I'm a programmer/database administrator/analyst. While system security is not my primary job and I wouldn't say I'm an expert in the field, I have had exposure to security issues. (I've spent many an hour digging out junk PHP code out of a hacked web server, cleaning viruses off windows systems, searching Linux logs for hacker intrusions, and applying various security patches to systems.) When I talk of the potential risks of an electronic voting system, its not some idle "extravagant" claim, its an analysis employing both direct knowledge/experience of the computer field and a healthy degree of skepticism.
Quote:
I know that you can create voting messages that are unalterable...
Which, as has been pointed out, is only one of the many issues surrounding a potential voting issue.

Creating voting messages that are unalterable is completely worthless if the messages themselves are fraudulent in origin!
Quote:
...but I don't know how that process can be affected by a malware infested computer.
I know how it can be. In fact, I've already talked about it.

On the client computer you can have:

- Malware that redirects any web traffic to a bogus site (either a fake site that simply discards the vote, or a dead site that prevents someone from voting). Post a link to the maleware on a facebook page or twitter account that favors one candidate over another (The Nazis for Trump site for example), and hundreds of their supporters could become unable to vote when their computer gets infected. These type of viruses already exist. It is not some hypothetical situation. I've dealt with them before. I have real life experience in dealing with them..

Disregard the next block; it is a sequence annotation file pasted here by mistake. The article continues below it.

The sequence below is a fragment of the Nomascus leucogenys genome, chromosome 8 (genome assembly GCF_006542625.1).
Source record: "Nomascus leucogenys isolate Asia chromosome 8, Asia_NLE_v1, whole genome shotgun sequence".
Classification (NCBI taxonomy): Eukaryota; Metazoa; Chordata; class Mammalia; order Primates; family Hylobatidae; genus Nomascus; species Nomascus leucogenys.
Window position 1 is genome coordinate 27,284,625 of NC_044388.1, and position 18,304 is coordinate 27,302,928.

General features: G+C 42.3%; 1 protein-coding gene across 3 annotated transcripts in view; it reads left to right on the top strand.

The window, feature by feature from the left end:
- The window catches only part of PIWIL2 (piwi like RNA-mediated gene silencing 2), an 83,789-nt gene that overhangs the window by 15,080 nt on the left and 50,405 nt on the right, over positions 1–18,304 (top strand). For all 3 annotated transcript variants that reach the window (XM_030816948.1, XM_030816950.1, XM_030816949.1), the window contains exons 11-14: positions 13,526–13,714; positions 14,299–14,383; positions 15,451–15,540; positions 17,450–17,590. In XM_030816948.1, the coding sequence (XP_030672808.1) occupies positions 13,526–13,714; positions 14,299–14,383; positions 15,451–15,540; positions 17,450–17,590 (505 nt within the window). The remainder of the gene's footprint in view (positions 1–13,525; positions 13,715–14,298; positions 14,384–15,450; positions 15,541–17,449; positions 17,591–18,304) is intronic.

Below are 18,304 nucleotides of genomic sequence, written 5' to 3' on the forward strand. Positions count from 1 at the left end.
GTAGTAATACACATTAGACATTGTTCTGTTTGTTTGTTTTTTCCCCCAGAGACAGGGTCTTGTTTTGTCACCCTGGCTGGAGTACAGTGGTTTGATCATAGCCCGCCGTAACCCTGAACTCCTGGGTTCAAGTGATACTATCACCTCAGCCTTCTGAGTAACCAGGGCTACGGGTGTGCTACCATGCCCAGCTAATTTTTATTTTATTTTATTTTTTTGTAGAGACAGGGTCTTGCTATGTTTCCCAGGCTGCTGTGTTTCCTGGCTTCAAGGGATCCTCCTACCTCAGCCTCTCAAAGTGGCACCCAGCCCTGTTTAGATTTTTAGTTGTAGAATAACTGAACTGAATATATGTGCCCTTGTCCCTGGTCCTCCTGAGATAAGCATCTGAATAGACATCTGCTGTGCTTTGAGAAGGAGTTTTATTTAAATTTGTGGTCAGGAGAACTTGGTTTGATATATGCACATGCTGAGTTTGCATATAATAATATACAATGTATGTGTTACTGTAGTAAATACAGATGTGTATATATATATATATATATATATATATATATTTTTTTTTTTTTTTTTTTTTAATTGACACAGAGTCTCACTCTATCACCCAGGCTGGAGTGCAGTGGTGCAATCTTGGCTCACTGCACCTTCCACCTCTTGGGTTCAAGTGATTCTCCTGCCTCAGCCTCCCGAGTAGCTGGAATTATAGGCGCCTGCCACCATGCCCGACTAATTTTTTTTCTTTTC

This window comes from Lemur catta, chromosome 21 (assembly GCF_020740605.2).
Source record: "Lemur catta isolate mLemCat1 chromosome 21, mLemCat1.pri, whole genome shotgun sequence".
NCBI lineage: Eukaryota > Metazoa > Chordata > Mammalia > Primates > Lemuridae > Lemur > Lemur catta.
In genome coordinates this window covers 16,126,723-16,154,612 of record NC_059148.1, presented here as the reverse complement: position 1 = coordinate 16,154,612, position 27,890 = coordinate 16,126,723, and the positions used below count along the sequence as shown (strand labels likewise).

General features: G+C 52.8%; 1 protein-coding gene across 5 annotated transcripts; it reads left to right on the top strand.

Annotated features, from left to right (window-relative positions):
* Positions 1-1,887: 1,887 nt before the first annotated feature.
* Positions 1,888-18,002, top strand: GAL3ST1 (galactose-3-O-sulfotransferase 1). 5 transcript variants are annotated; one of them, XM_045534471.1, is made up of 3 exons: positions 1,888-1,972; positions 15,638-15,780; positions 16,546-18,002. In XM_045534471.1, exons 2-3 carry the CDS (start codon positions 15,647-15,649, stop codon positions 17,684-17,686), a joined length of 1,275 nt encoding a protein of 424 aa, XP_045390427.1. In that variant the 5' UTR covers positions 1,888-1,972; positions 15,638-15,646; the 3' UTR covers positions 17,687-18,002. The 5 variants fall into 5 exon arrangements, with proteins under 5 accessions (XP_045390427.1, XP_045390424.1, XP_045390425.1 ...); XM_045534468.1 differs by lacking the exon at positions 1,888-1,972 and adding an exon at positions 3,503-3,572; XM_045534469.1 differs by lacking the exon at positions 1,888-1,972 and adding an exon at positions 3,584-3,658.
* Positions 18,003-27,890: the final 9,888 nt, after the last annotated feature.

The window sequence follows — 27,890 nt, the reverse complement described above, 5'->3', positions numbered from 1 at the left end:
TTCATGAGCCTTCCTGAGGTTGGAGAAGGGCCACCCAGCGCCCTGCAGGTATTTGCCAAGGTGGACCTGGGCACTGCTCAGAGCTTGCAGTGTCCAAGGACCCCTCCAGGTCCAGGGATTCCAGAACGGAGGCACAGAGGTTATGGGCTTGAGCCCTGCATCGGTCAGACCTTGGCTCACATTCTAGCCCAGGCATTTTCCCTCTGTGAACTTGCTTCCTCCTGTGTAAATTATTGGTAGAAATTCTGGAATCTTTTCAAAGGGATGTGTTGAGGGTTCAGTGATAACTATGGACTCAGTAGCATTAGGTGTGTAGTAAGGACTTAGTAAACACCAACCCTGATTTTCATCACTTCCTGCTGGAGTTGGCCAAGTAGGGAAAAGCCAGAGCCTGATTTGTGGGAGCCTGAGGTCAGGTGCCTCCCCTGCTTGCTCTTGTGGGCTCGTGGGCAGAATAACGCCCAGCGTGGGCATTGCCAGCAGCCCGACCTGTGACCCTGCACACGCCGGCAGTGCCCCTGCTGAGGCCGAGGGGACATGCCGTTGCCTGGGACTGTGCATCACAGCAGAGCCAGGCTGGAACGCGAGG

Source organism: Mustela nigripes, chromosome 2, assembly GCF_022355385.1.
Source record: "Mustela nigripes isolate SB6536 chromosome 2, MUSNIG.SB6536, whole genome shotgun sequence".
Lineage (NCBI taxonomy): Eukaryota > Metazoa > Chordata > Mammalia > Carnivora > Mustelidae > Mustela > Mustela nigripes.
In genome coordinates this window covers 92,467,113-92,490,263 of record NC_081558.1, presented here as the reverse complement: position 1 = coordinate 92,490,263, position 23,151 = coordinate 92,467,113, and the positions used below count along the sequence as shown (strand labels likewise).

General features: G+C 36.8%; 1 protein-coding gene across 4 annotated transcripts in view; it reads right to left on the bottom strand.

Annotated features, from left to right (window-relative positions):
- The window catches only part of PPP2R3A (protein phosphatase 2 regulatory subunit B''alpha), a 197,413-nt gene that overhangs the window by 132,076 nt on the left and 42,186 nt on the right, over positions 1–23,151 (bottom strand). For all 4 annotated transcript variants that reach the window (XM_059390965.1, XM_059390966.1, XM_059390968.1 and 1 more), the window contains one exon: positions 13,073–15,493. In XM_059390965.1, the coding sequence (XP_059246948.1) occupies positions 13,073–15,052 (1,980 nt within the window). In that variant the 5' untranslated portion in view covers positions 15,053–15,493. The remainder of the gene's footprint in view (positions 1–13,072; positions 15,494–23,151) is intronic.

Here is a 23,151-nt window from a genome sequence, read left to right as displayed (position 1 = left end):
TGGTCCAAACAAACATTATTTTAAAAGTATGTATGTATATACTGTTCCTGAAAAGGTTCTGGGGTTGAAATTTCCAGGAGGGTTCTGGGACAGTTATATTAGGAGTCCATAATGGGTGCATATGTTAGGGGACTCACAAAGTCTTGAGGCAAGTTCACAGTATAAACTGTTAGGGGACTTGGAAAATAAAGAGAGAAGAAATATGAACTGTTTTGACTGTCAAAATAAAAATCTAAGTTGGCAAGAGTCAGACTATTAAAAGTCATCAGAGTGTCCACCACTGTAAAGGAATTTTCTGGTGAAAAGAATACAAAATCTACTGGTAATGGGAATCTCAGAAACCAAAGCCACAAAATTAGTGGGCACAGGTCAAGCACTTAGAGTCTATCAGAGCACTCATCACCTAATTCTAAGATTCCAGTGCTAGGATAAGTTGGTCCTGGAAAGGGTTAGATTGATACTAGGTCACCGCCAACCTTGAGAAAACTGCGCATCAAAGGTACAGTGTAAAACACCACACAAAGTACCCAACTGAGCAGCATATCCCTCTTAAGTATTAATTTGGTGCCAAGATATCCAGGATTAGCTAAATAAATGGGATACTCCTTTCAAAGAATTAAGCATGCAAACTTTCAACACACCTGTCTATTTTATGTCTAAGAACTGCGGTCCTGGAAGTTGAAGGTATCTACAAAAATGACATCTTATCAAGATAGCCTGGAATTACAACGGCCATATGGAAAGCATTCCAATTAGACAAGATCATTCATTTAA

- Malware that affects the web browser (or whatever software is used to capture the votes), inserts a key logger and changes the responses in memory before they are transmitted to the server and recorded.

In addition, you also have the risk of:

- Interception of whatever identifiers are used to show who has already cast their ballot, to use in "stuffing" the electronic ballot box. (Maybe you have to enter your social security number to vote, maybe every registered voter is sent an identifier. But, these identifiers will always have security vulnerabilities. Someone steals a list of these identifiers and they can vote multiple times, one for each stolen identifier). We've seen tons of similar data thefts before from banks and government computers.